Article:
The painter Jonas Wood will be showing at Gagosian until December. It’s an intimidatingly large space and one that suits the monumentality of many of the artists on the gallery’s roster, but which could threaten to swamp the humble, apparent sincerity of Wood’s work. Yet, the scale of Wood’s paintings is not insignificant and the enormous canvases manage to hold their own in the vast, white space.
Wood’s paintings are characterised by flatness. In the artist’s interiors objects and surfaces jostle for room, a space that Wood all but denies them with his unconventional depiction of depth. The rooms bring to mind early Cubist still lifes, where arrangements of newspaper scraps and bottles revealed a new artistic reality: that the eye does not see a scene in its totality, but rather it jumps from object to object, perceiving them from multiple angles. In a similar way Wood’s paintings reveal a painter whose concentration is on the objects that interest him, rather than a unified space. To me the Cubists and Wood are united by their ability to debunk prepositions of place: no longer are objects next to each other, or behind each other, instead they simply exist in the same (flat) space.
Wood’s paintings all betray an endearing curiosity for odds and ends. The canvases are crammed with objects which have a significance to Woods, they are jumbled in heaps, or tottering in towers. It feels at times like the impulse of a child eager to show you all their toys at once, but not sure which to start with first.
His most famous works involve potted plants. Painting with his characteristic simplicity in flat colour planes, Wood creates gloriously understated botanical scenes, with huge fronds and curling tropical stems. Wood is acutely aware of the patterns inherent in plants, in a way that recalls Matisse. He creates his own Los Angeles aesthetic: tropical plants and bright planes of colour, that can’t help but remind you also of David Hockney’s own flattened California colour. Yet once again these are humble objects: the pots are lopsided and the plants are comically contrasting. A squat cactus sits next to a tall elegant plant with large, striped leaves. These odd little couplings once again betray the deeply personal nature of Woods work, there is a real sense of pleasure in the soft greens and a fondness to the imperfections.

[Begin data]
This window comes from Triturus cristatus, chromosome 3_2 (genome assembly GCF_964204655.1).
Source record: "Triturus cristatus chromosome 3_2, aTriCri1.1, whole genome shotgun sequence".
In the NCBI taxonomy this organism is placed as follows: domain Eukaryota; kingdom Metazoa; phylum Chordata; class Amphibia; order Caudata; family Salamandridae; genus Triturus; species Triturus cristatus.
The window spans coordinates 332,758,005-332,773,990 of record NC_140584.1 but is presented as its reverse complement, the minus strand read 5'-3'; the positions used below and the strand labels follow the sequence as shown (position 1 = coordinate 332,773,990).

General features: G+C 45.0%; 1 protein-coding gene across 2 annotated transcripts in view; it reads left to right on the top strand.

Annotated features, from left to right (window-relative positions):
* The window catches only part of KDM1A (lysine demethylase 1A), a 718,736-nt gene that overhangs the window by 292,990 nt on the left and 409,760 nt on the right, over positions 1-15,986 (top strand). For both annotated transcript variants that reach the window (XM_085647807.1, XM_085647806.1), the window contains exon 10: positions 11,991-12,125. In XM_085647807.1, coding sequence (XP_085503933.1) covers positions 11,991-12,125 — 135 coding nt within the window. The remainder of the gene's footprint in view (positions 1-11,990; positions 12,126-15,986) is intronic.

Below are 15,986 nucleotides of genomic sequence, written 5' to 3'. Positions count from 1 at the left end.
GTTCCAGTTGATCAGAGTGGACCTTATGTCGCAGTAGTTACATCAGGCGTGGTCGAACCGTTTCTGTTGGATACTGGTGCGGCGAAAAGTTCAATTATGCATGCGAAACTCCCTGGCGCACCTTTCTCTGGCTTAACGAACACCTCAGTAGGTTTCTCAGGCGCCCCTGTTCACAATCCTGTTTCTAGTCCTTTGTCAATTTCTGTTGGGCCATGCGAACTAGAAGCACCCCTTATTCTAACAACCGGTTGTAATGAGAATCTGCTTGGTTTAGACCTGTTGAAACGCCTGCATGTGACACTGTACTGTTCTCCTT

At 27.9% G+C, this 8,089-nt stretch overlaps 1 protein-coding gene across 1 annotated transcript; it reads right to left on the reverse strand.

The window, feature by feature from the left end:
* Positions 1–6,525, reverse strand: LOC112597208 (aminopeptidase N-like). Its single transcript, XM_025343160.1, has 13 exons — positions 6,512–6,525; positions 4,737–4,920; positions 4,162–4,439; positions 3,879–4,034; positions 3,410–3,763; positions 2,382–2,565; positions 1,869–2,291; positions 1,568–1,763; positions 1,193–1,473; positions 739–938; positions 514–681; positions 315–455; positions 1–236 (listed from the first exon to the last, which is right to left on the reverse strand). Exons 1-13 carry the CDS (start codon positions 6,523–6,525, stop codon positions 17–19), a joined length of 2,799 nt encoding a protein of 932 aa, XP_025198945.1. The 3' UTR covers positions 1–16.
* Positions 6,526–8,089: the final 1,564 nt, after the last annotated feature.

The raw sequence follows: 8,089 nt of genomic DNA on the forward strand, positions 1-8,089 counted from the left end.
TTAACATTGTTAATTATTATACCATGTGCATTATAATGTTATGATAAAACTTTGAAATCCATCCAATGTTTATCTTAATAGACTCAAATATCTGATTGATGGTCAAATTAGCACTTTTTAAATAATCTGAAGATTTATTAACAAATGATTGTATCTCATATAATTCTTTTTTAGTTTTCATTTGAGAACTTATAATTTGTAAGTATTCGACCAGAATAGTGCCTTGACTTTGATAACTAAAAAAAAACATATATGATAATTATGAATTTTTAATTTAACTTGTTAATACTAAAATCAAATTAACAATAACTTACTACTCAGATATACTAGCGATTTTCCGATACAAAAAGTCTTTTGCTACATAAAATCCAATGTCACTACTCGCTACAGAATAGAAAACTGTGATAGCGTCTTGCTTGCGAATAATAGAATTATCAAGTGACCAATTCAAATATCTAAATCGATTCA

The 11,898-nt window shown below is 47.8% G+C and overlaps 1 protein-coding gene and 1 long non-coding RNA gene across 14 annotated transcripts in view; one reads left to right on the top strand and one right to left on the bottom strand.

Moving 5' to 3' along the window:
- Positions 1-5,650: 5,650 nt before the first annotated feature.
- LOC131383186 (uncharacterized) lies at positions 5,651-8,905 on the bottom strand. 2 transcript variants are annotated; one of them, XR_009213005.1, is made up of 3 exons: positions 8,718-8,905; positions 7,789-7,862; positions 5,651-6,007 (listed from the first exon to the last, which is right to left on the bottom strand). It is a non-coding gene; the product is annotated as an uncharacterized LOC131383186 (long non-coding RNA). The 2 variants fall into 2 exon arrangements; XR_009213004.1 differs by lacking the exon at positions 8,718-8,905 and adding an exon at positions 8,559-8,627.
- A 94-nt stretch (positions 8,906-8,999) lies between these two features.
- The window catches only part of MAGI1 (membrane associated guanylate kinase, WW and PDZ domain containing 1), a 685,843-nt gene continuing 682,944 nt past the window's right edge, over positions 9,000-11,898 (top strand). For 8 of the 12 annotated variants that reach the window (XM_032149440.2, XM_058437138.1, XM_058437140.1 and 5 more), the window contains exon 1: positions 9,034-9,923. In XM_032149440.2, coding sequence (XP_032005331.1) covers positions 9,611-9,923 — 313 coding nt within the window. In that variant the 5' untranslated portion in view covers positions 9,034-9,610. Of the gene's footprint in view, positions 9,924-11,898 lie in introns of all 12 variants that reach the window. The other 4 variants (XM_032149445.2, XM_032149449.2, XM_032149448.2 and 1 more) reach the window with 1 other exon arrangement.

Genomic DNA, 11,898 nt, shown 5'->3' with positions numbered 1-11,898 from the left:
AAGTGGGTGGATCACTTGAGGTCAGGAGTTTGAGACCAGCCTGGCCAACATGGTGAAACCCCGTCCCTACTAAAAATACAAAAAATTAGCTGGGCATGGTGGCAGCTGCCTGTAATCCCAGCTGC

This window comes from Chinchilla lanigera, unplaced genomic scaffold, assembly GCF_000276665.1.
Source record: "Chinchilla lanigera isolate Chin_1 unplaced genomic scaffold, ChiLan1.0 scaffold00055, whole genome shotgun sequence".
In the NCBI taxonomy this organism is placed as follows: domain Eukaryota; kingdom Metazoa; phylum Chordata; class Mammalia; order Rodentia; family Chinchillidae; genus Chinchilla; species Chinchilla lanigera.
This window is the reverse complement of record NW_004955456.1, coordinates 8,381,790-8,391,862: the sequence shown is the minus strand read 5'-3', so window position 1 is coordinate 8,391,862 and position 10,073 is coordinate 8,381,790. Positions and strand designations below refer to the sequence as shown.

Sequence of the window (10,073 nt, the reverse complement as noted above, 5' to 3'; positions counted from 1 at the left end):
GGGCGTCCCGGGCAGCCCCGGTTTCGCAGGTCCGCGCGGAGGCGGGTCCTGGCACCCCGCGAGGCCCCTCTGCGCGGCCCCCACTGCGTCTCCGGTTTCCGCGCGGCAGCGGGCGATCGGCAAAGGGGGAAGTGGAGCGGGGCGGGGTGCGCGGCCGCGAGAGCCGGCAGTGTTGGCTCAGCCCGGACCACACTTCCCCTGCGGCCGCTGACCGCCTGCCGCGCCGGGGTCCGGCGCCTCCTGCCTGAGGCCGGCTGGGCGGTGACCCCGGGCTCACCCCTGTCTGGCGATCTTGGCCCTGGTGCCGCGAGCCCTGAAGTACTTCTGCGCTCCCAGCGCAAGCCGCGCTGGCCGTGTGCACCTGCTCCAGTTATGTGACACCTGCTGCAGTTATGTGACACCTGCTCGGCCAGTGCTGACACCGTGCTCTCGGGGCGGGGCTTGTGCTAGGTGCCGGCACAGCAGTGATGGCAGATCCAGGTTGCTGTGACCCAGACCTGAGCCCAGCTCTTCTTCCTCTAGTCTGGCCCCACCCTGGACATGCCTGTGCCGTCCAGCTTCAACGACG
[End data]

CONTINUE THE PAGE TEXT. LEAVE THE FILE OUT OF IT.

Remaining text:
This personal element is all the more clear in his paintings of pots, as inspired by his ceramicist wife Shio Kusaka and more widely by the distinguished history of pottery in Los Angeles. Painted against neutral backgrounds, the pots once again show Wood’s belief in the emotional importance of physical objects. There is a very pure and innocent appreciation to Wood’s paintings of ancient Greek vases, likewise one enormous pot shows a strange naïve scene of dinosaurs against a prehistoric landscape. Another uses a pattern that used to decorate a shower curtain in Wood’s childhood home. These odd objects are reminiscent of Grayson Perry’s pots and his revival of pottery as a kind of subversive kitsch. Wood’s pots are curious, intimate totems, in which he places great emotional significance.
Wood’s paintings of the places, objects and people in his life are playful, but tender tributes.